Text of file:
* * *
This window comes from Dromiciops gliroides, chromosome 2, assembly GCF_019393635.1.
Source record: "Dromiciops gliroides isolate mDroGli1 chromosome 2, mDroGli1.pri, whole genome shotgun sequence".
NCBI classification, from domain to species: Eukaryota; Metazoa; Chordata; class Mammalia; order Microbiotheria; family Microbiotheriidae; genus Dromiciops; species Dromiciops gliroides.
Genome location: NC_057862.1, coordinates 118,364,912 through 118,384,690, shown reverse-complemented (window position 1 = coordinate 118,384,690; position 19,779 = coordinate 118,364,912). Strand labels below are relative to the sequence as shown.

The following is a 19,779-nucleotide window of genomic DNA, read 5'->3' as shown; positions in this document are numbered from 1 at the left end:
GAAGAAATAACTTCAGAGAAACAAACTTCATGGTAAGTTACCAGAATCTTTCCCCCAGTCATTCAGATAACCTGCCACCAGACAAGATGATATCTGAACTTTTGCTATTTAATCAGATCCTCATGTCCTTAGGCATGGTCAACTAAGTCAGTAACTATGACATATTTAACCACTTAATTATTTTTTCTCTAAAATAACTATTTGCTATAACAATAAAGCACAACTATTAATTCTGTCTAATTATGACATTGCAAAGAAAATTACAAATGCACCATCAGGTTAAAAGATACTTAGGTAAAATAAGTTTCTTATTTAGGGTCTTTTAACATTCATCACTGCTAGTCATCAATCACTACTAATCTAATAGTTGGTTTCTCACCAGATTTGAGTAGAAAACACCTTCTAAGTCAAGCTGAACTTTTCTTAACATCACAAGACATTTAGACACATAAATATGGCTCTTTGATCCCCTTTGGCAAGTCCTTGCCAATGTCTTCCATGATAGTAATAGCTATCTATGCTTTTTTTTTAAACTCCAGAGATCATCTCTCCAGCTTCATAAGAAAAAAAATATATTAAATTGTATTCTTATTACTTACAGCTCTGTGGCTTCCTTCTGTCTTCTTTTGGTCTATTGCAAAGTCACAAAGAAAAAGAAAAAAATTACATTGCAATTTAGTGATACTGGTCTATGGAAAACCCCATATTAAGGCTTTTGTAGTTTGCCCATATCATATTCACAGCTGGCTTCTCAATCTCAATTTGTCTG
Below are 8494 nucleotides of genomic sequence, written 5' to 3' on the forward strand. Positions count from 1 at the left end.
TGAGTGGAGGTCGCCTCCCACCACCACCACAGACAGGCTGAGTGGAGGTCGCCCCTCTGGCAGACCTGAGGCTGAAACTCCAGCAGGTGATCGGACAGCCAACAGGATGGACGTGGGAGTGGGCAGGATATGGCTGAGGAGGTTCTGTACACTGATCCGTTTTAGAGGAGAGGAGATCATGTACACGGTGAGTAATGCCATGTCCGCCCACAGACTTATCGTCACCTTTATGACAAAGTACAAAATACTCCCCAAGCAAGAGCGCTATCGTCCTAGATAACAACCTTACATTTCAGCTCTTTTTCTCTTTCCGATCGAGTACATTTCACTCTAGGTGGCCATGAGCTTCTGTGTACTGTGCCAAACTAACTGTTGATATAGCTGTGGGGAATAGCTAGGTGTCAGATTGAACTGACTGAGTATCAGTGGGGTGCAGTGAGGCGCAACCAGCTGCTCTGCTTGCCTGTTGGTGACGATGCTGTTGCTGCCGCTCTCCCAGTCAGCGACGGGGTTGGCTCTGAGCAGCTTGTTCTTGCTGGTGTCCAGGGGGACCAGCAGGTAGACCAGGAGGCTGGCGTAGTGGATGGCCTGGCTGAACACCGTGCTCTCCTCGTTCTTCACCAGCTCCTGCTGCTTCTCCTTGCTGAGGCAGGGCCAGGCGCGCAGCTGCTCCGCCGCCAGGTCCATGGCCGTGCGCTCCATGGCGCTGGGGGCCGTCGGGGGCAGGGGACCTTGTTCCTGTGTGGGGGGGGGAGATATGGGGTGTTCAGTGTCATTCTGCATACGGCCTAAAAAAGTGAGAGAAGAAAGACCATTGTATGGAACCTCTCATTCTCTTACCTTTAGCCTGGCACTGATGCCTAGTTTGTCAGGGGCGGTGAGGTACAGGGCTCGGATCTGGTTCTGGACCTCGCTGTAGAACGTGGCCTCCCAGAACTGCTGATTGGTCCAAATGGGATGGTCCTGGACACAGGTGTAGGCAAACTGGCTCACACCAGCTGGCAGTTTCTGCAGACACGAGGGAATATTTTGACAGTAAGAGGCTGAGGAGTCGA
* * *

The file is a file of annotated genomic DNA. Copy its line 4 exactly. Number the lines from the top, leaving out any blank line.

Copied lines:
Genome location: NC_057862.1, coordinates 118,364,912 through 118,384,690, shown reverse-complemented (window position 1 = coordinate 118,384,690; position 19,779 = coordinate 118,364,912). Strand labels below are relative to the sequence as shown.